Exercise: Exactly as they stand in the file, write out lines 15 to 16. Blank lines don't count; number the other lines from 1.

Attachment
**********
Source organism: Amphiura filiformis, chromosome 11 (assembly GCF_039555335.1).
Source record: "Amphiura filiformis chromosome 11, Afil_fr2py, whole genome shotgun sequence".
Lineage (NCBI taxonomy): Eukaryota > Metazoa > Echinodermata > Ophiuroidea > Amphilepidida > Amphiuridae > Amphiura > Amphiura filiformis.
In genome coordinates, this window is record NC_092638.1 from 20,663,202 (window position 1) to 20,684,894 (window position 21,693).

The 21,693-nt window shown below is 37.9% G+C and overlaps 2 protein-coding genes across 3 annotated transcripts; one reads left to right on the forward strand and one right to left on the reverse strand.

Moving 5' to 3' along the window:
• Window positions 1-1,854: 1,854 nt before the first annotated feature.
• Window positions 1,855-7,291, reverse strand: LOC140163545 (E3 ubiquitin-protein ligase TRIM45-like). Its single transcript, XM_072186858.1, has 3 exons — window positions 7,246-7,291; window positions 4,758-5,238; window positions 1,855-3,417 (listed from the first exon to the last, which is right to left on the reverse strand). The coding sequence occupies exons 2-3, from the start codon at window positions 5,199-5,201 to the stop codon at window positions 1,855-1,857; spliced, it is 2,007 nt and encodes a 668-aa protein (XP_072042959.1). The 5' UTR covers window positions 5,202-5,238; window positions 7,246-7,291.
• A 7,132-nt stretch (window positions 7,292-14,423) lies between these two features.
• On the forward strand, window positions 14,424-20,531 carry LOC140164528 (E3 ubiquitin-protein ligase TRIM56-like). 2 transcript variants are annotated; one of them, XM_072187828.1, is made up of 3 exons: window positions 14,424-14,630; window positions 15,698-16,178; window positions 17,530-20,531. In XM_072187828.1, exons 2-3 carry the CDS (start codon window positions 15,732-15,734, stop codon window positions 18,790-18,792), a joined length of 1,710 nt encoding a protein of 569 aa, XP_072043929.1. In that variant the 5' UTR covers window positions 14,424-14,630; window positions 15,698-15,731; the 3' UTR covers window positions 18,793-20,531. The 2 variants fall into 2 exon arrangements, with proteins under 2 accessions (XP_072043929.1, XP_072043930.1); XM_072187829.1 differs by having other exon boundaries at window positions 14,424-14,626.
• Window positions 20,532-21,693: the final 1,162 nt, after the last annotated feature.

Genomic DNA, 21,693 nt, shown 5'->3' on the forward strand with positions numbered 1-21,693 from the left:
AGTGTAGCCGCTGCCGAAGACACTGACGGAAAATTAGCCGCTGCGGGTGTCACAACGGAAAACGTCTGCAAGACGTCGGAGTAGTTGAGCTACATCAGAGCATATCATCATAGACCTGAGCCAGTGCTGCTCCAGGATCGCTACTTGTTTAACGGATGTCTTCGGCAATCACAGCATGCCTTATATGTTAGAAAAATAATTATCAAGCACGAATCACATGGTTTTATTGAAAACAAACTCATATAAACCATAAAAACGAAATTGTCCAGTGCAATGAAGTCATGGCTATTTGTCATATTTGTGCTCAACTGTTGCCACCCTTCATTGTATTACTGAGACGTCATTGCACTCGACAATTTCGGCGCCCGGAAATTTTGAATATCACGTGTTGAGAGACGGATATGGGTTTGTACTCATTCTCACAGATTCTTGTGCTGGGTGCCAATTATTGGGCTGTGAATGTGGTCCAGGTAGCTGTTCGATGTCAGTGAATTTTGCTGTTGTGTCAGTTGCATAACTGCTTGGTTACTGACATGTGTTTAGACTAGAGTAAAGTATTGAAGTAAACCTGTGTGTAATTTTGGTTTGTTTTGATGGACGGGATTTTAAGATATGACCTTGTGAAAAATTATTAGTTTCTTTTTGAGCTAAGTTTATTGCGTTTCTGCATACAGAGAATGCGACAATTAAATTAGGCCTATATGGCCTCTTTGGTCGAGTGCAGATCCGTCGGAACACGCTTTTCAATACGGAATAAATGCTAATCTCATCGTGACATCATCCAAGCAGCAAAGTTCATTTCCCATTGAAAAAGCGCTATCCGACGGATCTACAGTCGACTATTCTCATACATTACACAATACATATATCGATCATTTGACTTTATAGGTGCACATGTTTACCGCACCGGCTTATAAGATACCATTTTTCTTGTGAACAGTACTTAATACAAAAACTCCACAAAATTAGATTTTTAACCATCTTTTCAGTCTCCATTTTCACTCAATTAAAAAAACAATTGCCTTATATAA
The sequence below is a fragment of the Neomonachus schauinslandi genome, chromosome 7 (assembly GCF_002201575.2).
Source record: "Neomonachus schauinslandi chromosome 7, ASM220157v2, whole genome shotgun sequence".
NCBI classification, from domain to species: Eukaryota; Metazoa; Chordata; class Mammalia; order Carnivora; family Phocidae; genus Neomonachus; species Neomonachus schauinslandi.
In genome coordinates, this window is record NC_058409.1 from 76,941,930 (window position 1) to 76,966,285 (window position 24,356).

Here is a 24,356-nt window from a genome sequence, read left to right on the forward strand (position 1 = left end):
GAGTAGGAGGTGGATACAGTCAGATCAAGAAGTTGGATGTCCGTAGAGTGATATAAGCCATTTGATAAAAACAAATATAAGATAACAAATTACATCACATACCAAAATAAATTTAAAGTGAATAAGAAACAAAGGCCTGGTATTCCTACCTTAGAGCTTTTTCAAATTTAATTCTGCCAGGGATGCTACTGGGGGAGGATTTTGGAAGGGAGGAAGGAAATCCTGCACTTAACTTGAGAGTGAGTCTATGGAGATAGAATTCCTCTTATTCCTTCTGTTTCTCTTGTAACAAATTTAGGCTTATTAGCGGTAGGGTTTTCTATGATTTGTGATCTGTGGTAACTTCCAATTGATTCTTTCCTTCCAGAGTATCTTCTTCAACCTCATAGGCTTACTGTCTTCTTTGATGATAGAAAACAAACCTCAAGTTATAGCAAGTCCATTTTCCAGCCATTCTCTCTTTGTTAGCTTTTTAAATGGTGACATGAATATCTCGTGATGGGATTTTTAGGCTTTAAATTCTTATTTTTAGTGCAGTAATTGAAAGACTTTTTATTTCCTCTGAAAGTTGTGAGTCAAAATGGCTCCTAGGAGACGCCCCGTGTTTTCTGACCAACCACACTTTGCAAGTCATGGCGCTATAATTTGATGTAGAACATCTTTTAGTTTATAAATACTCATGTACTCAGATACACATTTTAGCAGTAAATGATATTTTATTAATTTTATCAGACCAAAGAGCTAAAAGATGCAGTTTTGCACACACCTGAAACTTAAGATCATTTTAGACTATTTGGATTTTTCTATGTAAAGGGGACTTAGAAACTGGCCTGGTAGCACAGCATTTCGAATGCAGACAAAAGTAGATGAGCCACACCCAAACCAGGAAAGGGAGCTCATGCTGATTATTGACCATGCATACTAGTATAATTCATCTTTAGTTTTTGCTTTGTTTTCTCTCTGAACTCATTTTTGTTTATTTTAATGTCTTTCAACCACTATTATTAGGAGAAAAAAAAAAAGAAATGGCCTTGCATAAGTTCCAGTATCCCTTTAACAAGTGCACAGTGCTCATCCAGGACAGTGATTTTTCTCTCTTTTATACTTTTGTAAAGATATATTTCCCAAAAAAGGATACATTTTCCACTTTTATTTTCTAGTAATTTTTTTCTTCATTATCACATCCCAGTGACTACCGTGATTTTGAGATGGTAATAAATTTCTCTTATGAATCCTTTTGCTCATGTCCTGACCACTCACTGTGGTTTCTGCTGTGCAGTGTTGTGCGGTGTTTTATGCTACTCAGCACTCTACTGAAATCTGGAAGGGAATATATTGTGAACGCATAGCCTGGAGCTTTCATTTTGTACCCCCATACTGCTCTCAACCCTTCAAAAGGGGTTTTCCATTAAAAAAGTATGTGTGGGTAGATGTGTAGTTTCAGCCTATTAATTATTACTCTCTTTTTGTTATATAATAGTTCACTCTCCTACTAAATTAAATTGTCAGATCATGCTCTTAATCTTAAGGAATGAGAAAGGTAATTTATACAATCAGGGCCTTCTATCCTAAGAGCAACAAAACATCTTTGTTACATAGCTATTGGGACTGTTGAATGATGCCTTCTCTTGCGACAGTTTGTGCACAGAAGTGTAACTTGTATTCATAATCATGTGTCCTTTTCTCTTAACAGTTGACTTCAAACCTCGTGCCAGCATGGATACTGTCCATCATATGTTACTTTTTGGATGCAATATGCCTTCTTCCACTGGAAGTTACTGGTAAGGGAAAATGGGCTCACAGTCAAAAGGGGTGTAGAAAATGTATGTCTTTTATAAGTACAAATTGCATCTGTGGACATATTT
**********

Source record: "Neomonachus schauinslandi chromosome 7, ASM220157v2, whole genome shotgun sequence".
NCBI classification, from domain to species: Eukaryota; Metazoa; Chordata; class Mammalia; order Carnivora; family Phocidae; genus Neomonachus; species Neomonachus schauinslandi.